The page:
A mysterious death brings chaos and clarity in Priyanka Champaneri’s novel, The City of Good Death.
To die in Kashi is to be freed from the endless burden of reincarnation and rebirth. Pramesh, who manages a hostel for dying pilgrims, confronts grief and loss on a daily basis. But when death touches his own family, his comfortable life turns sour. A relentless ghost takes up residence at the hostel, forcing Pramesh to confront the past he has long tried to bury.
Kashi is steeped in the supernatural, but this does not lessen the impact of the hauntings at the hostel. Tension rises like the sacred Ganges as the restless specter threatens to destroy Pramesh’s livelihood and family. And Pramesh, ever more desperate for answers, does everything he can to rid his home of the spirit—except for the one thing he must: make peace with his past.
Pramesh is not the only one who struggles to put the past to rest. There is Bhut, a police officer still haunted by a childhood tragedy; Mrs. Chalwah, an elderly neighbor who watches the world from an upstairs window; and Shobha, Pramesh’s wife, who can no longer hold back her curiosity about the in-laws she was never allowed to meet. Their plot threads are woven together, resulting in a chilling story.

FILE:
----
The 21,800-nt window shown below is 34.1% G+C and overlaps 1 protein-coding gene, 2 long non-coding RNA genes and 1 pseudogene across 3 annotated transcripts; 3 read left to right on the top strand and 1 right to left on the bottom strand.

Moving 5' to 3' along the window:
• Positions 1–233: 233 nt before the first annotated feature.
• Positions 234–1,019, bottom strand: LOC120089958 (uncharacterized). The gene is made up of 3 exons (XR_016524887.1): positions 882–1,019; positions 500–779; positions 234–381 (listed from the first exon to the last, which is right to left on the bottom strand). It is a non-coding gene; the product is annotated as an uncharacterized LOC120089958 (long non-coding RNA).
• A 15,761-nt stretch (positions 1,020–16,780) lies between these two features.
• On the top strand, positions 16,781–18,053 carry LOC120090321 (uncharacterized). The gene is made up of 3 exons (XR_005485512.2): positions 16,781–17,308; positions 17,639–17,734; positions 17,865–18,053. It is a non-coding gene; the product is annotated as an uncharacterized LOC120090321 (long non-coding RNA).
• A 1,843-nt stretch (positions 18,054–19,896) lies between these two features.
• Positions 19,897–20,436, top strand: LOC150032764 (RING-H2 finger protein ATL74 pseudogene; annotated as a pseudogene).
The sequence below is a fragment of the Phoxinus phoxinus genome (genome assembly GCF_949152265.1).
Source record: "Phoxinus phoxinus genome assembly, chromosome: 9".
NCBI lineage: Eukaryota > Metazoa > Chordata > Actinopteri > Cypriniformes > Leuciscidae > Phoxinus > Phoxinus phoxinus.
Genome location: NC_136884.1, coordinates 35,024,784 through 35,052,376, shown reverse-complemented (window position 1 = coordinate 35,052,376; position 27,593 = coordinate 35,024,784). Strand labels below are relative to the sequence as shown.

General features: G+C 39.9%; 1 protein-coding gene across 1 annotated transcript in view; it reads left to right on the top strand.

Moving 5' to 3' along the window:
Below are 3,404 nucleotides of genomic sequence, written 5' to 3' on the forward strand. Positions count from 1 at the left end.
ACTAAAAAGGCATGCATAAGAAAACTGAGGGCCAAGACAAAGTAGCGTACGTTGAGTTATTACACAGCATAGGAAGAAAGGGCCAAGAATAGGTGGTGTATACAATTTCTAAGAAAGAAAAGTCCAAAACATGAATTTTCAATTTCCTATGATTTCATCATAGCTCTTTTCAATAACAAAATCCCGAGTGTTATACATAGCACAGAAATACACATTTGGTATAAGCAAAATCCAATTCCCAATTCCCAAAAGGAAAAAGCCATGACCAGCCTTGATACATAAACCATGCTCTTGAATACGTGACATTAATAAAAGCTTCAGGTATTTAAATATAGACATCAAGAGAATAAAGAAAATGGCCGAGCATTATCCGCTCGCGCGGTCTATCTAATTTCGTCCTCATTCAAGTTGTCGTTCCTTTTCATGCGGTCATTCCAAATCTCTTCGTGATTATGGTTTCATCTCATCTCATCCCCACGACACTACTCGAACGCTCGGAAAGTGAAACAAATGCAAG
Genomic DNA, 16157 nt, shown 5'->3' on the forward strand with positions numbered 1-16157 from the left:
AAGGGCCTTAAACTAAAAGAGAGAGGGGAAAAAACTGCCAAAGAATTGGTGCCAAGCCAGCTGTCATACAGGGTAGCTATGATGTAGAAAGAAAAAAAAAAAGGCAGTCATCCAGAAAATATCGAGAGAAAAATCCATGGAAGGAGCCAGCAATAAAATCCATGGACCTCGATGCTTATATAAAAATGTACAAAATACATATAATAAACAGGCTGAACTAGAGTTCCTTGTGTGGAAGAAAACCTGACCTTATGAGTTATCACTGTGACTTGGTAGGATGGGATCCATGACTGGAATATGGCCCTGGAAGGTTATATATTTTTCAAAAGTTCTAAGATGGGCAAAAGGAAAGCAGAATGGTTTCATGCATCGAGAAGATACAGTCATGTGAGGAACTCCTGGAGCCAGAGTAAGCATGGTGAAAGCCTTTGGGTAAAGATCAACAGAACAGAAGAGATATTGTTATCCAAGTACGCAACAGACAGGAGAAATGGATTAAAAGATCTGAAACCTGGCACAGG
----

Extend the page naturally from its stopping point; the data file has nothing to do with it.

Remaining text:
Lush prose evokes the thick, close atmosphere of Kashi and the intricate religious practices upon which life and death depend. Rumor and superstition hold sway over even the most level-headed people, twisting what’s explainable into something extraordinary—with tragic consequences. The resolution is like a sigh of relief after the previous intensity, promising new starts and peaceful futures.
The City of Good Death is a breathtaking, unforgettable novel about how remembering the past is just as important as moving on.
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